When I was commissioned to make a new work for The Performance Arcade, the Harvey Weinstein scandal was just unfolding and women all over the world were breaking their silence on male violence and predation. Where women have often been historically and systematically disbelieved – dismissed as hysterical, manipulative and dishonest – the #MeToo movement signaled the rise of an epic counter-narrative: Women's stories.
Amid the tsunami of #MeToo revelations, I came across this myth of the Tuhoe people of the Maori: Haumapuhia was betrayed and drowned in a spring by her own father. Face-down with her long black hair undulating in the foaming waters, the force of her thrashing formed the arms and inlets of the great Lake Waikaremoana. Spurred by the writings of Lindy West and Tania De Rozario, I decided to create the archetypal image of a wrathful female spirit – wild-haired and white-gowned – floating face-down in the sea for the duration of the festival. And in the spirit of The Furies – the three goddesses of vengeance who hound the wicked to madness – voices of women* roar from the watery depths of Wellington Harbour.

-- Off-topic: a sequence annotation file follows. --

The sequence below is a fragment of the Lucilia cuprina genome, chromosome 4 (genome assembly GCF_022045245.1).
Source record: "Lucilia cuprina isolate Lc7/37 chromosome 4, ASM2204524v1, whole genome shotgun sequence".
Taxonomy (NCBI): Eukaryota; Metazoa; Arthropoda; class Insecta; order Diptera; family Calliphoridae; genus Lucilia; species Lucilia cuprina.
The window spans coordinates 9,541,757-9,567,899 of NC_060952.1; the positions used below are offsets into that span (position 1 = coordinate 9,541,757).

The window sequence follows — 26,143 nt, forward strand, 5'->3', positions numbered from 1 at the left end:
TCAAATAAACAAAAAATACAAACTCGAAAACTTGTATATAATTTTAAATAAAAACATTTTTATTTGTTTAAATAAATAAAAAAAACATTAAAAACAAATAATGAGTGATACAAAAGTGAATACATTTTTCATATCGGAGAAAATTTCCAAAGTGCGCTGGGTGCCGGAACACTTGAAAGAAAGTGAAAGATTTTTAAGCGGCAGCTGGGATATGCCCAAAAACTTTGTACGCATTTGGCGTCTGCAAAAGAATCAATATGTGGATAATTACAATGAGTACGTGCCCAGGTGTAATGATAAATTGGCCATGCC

Anchored by my torso to the seabed meant that I bobbed non-stop on the choppy surface (windy Wellington, indeed), often entangled in the wig/costume whilst engulfed in great gelatinous masses of salps for approximately twenty hours in total. The physical experience was so intensely sick-making that it was I – ironically – who was driven nearly to distraction.
*The thrice-layered aural incantation comprised the spellbinding poems of Tania De Rozario, Nic Campeotto, Emily Blewitt, Malika Booker, Allie Kerr, Jodie Ashdown, Kiran Millwood Hargrave, Francoise Harvey, and Devon-Miller Duggan.
Be afraid only of standing still
2-hour live performance
"MAP1: Waterways"; Venice, Italy. 2017
MAP1 was a performance programme curated by Something Human as a response to the Venice Biennale's Diaspora Pavilion. Be afraid only of standing still places alongside each other, text fragments of my grandmothers' dramatic escape from communist China, and of Marco Polo's deadpan narrative of his trek from Beijing through Southeast Asia.